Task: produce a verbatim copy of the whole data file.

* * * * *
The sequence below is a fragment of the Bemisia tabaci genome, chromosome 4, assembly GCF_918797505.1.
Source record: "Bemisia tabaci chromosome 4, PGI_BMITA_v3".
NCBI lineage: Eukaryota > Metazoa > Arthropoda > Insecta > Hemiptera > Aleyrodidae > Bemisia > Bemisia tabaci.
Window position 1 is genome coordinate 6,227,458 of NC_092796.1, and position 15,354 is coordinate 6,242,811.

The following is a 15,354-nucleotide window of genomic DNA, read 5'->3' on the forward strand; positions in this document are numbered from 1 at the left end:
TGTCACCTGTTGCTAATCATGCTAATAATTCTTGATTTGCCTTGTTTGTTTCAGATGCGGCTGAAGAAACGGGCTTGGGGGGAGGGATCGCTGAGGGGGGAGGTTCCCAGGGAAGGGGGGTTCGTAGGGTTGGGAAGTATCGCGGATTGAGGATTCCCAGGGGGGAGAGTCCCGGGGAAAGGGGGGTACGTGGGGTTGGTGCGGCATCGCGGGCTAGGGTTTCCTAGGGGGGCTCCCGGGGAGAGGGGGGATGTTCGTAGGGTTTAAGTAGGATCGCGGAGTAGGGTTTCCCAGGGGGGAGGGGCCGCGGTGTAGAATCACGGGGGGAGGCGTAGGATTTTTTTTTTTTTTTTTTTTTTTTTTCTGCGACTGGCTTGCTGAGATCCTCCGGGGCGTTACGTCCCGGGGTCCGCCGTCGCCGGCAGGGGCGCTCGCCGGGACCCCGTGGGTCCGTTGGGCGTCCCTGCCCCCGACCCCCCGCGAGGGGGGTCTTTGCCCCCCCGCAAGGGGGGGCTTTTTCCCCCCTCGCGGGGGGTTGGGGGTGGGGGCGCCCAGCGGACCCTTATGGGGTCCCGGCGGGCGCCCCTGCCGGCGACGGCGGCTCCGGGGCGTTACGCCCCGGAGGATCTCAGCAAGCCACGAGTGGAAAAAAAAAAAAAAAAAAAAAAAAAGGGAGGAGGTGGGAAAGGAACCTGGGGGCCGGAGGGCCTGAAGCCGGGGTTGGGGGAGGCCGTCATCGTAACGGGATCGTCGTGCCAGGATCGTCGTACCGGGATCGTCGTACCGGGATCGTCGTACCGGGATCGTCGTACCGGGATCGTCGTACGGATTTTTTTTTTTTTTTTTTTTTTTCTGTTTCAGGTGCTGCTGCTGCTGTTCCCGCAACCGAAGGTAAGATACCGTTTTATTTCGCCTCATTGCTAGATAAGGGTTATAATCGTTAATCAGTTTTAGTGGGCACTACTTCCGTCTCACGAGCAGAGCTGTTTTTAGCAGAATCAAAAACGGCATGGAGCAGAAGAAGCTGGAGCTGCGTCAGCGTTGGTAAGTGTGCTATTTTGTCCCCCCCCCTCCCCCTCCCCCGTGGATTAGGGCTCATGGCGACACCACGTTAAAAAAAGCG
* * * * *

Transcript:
The sequence below is a fragment of the Bemisia tabaci genome, chromosome 4, assembly GCF_918797505.1.
Source record: "Bemisia tabaci chromosome 4, PGI_BMITA_v3".
NCBI lineage: Eukaryota > Metazoa > Arthropoda > Insecta > Hemiptera > Aleyrodidae > Bemisia > Bemisia tabaci.
Window position 1 is genome coordinate 6,227,458 of NC_092796.1, and position 15,354 is coordinate 6,242,811.

The following is a 15,354-nucleotide window of genomic DNA, read 5'->3' on the forward strand; positions in this document are numbered from 1 at the left end:
TGTCACCTGTTGCTAATCATGCTAATAATTCTTGATTTGCCTTGTTTGTTTCAGATGCGGCTGAAGAAACGGGCTTGGGGGGAGGGATCGCTGAGGGGGGAGGTTCCCAGGGAAGGGGGGTTCGTAGGGTTGGGAAGTATCGCGGATTGAGGATTCCCAGGGGGGAGAGTCCCGGGGAAAGGGGGGTACGTGGGGTTGGTGCGGCATCGCGGGCTAGGGTTTCCTAGGGGGGCTCCCGGGGAGAGGGGGGATGTTCGTAGGGTTTAAGTAGGATCGCGGAGTAGGGTTTCCCAGGGGGGAGGGGCCGCGGTGTAGAATCACGGGGGGAGGCGTAGGATTTTTTTTTTTTTTTTTTTTTTTTTTCTGCGACTGGCTTGCTGAGATCCTCCGGGGCGTTACGTCCCGGGGTCCGCCGTCGCCGGCAGGGGCGCTCGCCGGGACCCCGTGGGTCCGTTGGGCGTCCCTGCCCCCGACCCCCCGCGAGGGGGGTCTTTGCCCCCCCGCAAGGGGGGGCTTTTTCCCCCCTCGCGGGGGGTTGGGGGTGGGGGCGCCCAGCGGACCCTTATGGGGTCCCGGCGGGCGCCCCTGCCGGCGACGGCGGCTCCGGGGCGTTACGCCCCGGAGGATCTCAGCAAGCCACGAGTGGAAAAAAAAAAAAAAAAAAAAAAAAAGGGAGGAGGTGGGAAAGGAACCTGGGGGCCGGAGGGCCTGAAGCCGGGGTTGGGGGAGGCCGTCATCGTAACGGGATCGTCGTGCCAGGATCGTCGTACCGGGATCGTCGTACCGGGATCGTCGTACCGGGATCGTCGTACCGGGATCGTCGTACGGATTTTTTTTTTTTTTTTTTTTTTTCTGTTTCAGGTGCTGCTGCTGCTGTTCCCGCAACCGAAGGTAAGATACCGTTTTATTTCGCCTCATTGCTAGATAAGGGTTATAATCGTTAATCAGTTTTAGTGGGCACTACTTCCGTCTCACGAGCAGAGCTGTTTTTAGCAGAATCAAAAACGGCATGGAGCAGAAGAAGCTGGAGCTGCGTCAGCGTTGGTAAGTGTGCTATTTTGTCCCCCCCCCTCCCCCTCCCCCGTGGATTAGGGCTCATGGCGACACCACGTTAAAAAAAGCG